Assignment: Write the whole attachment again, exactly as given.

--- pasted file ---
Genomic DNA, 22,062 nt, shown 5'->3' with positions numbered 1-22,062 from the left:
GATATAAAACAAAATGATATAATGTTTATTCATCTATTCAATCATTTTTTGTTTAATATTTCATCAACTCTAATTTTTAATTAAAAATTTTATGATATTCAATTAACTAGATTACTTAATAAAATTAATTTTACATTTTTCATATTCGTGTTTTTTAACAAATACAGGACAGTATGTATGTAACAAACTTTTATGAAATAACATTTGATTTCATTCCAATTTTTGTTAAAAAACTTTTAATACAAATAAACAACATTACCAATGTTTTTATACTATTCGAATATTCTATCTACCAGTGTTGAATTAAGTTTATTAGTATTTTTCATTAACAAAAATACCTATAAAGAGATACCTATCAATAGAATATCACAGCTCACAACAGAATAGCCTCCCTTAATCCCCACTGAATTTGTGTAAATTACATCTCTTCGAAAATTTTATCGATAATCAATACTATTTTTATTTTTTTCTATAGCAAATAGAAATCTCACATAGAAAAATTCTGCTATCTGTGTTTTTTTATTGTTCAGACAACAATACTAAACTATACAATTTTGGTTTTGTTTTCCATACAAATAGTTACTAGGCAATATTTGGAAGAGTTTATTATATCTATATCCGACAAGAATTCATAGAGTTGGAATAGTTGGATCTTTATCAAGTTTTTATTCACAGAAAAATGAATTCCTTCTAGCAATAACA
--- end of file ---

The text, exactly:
Genomic DNA, 22,062 nt, shown 5'->3' with positions numbered 1-22,062 from the left:
GATATAAAACAAAATGATATAATGTTTATTCATCTATTCAATCATTTTTTGTTTAATATTTCATCAACTCTAATTTTTAATTAAAAATTTTATGATATTCAATTAACTAGATTACTTAATAAAATTAATTTTACATTTTTCATATTCGTGTTTTTTAACAAATACAGGACAGTATGTATGTAACAAACTTTTATGAAATAACATTTGATTTCATTCCAATTTTTGTTAAAAAACTTTTAATACAAATAAACAACATTACCAATGTTTTTATACTATTCGAATATTCTATCTACCAGTGTTGAATTAAGTTTATTAGTATTTTTCATTAACAAAAATACCTATAAAGAGATACCTATCAATAGAATATCACAGCTCACAACAGAATAGCCTCCCTTAATCCCCACTGAATTTGTGTAAATTACATCTCTTCGAAAATTTTATCGATAATCAATACTATTTTTATTTTTTTCTATAGCAAATAGAAATCTCACATAGAAAAATTCTGCTATCTGTGTTTTTTTATTGTTCAGACAACAATACTAAACTATACAATTTTGGTTTTGTTTTCCATACAAATAGTTACTAGGCAATATTTGGAAGAGTTTATTATATCTATATCCGACAAGAATTCATAGAGTTGGAATAGTTGGATCTTTATCAAGTTTTTATTCACAGAAAAATGAATTCCTTCTAGCAATAACA